Good news and bad news: the good news is, for a few days we had a respite from the endless stream of coronavirus-related news. The bad news is, it was because of the white supremacist insurrection at the US Capitol that dominated headlines worldwide. Numerous Icelandic pundits weighed on the events, with Prime Minister Katrín Jakobsdóttir calling the riots “an attack on democracy” and political scientist Silja Bára Ómarsdóttir astutely pointing out that they were a symptom of the divisiveness in the United States, which she predicts is not going away any time soon.
Other Icelanders were concerned about a Trump supporter at a Sacramento protest carrying the Icelandic flag, with speculation swirling about whether or not this person is Icelandic. The US embassy has, at the time of this writing, been completely silent on the matter. Reporters would later learn this was because they had been ordered to refer all press inquiries to a tweet by US Secretary of State Mike Pompeo or an overseas infodesk.
Most entertaining of all has been Icelandic conservatives likening the Capitol riots to the 2008-2009 Pots and Pans Protests. Yes, a bunch of far-right insurgents storming the legislature with the possible intent to kidnap and kill is just like Icelanders of all stripes peacefully demonstrating for the government to resign in the wake of total financial collapse—you literally can’t tell them apart!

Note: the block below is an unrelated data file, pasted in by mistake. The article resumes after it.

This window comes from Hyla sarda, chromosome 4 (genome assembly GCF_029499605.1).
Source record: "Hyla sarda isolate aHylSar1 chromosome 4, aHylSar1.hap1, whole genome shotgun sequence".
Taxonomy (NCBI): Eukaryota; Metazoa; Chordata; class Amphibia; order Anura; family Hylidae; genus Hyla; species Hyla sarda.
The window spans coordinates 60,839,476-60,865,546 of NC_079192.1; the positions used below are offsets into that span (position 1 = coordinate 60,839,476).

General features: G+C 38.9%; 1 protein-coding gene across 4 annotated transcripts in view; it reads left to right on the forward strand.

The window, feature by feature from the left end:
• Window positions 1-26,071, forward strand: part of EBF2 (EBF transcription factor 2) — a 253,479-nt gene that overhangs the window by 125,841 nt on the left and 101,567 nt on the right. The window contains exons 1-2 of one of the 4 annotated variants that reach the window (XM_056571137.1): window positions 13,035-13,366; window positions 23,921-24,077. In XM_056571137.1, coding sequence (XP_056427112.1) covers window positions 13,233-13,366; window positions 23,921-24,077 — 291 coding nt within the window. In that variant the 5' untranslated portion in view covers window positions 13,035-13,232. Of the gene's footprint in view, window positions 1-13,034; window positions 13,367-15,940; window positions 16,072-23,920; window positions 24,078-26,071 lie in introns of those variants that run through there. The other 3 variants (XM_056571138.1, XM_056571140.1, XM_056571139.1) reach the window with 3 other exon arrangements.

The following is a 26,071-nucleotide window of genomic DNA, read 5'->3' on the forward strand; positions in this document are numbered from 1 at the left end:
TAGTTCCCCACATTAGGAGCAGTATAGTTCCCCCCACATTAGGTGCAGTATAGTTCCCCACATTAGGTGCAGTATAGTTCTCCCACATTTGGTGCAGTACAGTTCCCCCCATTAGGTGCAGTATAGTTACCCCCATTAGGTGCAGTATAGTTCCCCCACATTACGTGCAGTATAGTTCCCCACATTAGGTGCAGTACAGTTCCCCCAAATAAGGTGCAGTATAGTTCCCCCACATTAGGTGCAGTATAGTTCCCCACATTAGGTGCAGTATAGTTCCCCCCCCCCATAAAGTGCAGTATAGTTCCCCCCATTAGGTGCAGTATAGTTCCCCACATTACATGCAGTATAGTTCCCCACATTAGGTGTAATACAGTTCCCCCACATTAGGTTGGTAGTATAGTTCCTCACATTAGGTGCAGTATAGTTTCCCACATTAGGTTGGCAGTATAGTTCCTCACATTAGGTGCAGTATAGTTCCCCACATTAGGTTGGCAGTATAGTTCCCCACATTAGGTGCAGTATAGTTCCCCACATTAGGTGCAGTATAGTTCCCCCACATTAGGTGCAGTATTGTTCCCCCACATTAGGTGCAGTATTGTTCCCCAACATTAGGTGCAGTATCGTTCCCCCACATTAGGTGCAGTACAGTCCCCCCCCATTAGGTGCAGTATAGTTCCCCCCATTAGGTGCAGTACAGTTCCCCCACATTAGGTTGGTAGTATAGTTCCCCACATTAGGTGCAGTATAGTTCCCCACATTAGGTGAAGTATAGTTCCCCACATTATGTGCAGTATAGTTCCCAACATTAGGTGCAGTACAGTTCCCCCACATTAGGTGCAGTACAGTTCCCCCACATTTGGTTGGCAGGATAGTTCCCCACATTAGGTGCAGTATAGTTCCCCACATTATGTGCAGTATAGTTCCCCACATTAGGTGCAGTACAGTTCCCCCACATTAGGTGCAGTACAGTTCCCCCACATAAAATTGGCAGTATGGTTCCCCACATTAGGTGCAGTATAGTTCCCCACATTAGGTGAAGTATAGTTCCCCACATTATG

Don’t worry, though; the coronavirus is back in the headlines—and most of the news has been quite positive. The rollout of the Pfizer vaccine has been going well and the first shipment of Moderna vaccine arrived on January 12th, with a deal with AstraZeneca expected to be finalised by the end of the month. Health authorities have been prioritising vaccinating the elderly and frontline workers, but it appears as though the vaccine should reach nearly everyone by some time this summer. We say “almost everyone,” because there is still a very small minority of people who have no interest in getting vaccinated.
Lastly, Minister of Justice Áslaug Arna Sigurbjörnsdóttir has been asking for public feedback on a special page of her official website. There, people can give a smiley face, a thumbs up, a thumbs down or an angry face in response to her job performance. Those who react positively are thanked, those who react negatively are asked to explain what she can do better. She is, as far as we can tell, the first and only government minister in Iceland to try this.
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